Blue Sky Uranium CEO Nikolaos Cacos provided insight into the company’s progress at its Amarillo Grande project in Argentina and into the vanadium and uranium markets.
In the interview below, Cacos addressed the company’s discoveries at the Amarillo Grande project as well as the work planned for the future. He also talked about Argentina’s nuclear power program and what it means for the company moving forward.
Below is a transcript of our interview with Blue Sky Uranium CEO Nikolaos Cacos. It has been edited for clarity and brevity.
Investing News Network: Please give our investor audience an overview of Blue Sky Uranium.
Blue Sky Uranium CEO Nikolaos Cacos: Blue Sky is a uranium-vanadium exploration company focused on developing our Amarillo Grande project in Argentina. Six months ago, we released our first resource estimate for the property that contained 19.1 million pounds of uranium oxide and 10.2 million pounds of vanadium oxide, making it the largest uranium discovery in Argentina in the past 50 years. On top of this, there’s a lot of upside potential to expand our resource, while providing opportunities for our shareholders and investors.
INN: What are the highlights of the company’s Amarillo Grande project in Southern Argentina?
NC: Amarillo Grande is in the province of Rio Negro, which is a strong, established nuclear jurisdiction. The federal and provincial governments own and operate a well-regarded entity that manufactures and exports nuclear reactors to the rest of the world. We also receive a lot of support from the government and the local communities.
Additionally, the province of Rio Negro is flat-lying and the deposits that we’ve uncovered to-date sit on the surface. The benefit of this is that we won’t have to use blasting to access the uranium and vanadium. Another benefit is the size of our property, which extends in straight lengths for up to 145 kilometers. As such, we have access to a district of underexplored land.
INN: What is the significance of the vanadium results you have uncovered on the project?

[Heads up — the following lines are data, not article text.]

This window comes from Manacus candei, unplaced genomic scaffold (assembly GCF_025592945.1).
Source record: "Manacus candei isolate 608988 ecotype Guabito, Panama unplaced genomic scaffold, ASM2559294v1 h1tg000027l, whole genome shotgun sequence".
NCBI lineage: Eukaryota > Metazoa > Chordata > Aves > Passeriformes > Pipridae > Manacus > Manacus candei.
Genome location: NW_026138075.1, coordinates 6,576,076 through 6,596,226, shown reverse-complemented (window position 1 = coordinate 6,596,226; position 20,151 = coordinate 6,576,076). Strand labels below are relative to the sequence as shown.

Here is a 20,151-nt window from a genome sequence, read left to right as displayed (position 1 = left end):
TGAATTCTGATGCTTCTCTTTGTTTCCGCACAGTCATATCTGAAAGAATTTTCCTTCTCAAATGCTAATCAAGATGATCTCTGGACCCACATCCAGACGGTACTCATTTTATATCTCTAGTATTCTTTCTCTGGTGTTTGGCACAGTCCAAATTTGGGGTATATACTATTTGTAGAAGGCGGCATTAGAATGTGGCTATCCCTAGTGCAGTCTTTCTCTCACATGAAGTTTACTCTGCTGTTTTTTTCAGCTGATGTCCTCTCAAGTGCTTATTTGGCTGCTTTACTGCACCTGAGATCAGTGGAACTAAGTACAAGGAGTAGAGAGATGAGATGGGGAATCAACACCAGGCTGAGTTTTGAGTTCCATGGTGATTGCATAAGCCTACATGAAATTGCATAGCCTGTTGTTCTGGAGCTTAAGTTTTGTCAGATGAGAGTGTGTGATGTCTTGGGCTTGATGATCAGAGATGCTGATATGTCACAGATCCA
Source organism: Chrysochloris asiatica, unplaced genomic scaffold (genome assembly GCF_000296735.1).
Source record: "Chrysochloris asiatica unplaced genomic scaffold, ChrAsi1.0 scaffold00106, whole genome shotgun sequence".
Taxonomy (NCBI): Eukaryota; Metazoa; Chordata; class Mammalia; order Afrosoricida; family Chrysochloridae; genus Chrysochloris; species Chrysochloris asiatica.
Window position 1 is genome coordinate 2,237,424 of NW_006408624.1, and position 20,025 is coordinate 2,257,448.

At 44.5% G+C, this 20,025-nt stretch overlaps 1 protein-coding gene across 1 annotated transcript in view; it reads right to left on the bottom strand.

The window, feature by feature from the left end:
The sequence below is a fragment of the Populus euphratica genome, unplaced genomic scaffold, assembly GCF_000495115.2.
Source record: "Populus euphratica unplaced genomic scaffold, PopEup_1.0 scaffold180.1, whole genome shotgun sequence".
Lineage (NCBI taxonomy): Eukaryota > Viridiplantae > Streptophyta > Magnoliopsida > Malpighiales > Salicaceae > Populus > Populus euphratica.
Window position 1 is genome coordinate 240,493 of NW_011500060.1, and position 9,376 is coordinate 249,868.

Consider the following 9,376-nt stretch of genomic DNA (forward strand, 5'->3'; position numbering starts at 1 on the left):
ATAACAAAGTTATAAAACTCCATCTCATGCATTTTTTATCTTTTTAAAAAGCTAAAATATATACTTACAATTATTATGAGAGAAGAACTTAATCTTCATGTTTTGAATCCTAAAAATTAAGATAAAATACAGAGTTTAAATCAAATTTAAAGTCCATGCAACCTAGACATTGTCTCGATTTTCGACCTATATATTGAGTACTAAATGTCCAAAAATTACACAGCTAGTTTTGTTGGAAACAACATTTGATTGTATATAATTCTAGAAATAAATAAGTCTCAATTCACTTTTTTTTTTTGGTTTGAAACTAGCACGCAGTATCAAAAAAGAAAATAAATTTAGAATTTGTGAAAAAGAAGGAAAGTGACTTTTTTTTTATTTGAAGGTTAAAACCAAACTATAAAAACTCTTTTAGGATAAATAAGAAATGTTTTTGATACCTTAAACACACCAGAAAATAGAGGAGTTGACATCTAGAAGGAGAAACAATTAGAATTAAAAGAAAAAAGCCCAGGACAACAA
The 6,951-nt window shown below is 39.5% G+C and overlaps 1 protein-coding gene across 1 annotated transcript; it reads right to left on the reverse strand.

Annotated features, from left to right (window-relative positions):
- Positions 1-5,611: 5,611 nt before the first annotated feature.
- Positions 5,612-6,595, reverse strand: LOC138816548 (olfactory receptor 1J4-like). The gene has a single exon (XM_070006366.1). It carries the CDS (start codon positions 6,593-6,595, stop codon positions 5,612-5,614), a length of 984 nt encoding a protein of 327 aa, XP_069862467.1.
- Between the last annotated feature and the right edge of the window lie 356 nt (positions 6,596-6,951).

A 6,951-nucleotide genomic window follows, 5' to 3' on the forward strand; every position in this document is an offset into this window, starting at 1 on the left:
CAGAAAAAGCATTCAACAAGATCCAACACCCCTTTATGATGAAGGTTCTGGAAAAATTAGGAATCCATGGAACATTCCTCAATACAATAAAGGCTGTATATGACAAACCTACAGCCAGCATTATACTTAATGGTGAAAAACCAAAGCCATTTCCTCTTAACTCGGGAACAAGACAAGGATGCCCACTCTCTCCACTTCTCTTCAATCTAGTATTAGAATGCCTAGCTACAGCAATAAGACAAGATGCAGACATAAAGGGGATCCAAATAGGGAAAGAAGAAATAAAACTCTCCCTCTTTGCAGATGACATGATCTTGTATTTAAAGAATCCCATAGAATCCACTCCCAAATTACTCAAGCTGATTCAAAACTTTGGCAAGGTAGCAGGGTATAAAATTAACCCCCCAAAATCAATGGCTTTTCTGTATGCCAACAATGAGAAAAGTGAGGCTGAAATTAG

NC: Our vanadium results were discovered alongside our uranium showings, which we find very interesting. In the past, we’ve encountered a pound of vanadium for every pound of uranium. Now, in some targets, we’ve encountered four or five pounds of vanadium for every pound of uranium. A few years ago, vanadium was selling on the international markets for $4 per pound. Within the past year and a half, however, we’ve seen the price of vanadium rise to $33.50 per pound. Currently, vanadium is worth more than uranium and this is having a positive impact on the potential economics for our deposits.
The price of vanadium is being driven by the demand for battery storage devices. The mineral is used in larger energy storage devices and also as a steel hardener. Recently, China has mandated an increase in the amount of vanadium used in steel production, increasing demand for the rare material.
INN: What are your upcoming exploration plans for the property?
NC: Currently, we’re working towards completing a preliminary economic assessment (PEA) to demonstrate that Amarillo Grande has the potential to be one of the lowest-cost operations with positive economics in the world. With the price of vanadium and uranium on the rise, we believe that we can demonstrate the robustness of this project even if there is a future downturn.
The mineralization style at Amarillo Grande is similar to other producing projects, such as Cameco’s (TSX:CCO,NYSE:CCJ) Inkai deposit in Kazakhstan, which is one of the largest and lowest cost mines in the world. There’s a lot of work to be done before we can demonstrate the size of Amarillo Grande, but we believe that we have the potential to meet our goal. Our upcoming PEA will highlight those economics and our ongoing exploration plans.
INN: What is next for Amarillo Grande project and how does that fit into the company’s long-term plans?
NC: After the completion of the PEA, we are going to start working on a feasibility study with the goal of bringing the Amarillo Grande into production. As a country, Argentina is partially nuclear-powered and currently has three operational generators with plans to build more. Currently, the southern nation imports 500,000 to 1 million pounds of uranium annually from either Canada or Kazakhstan. We intend to be the first domestic uranium supplier for Argentina and also a net exporter of uranium.
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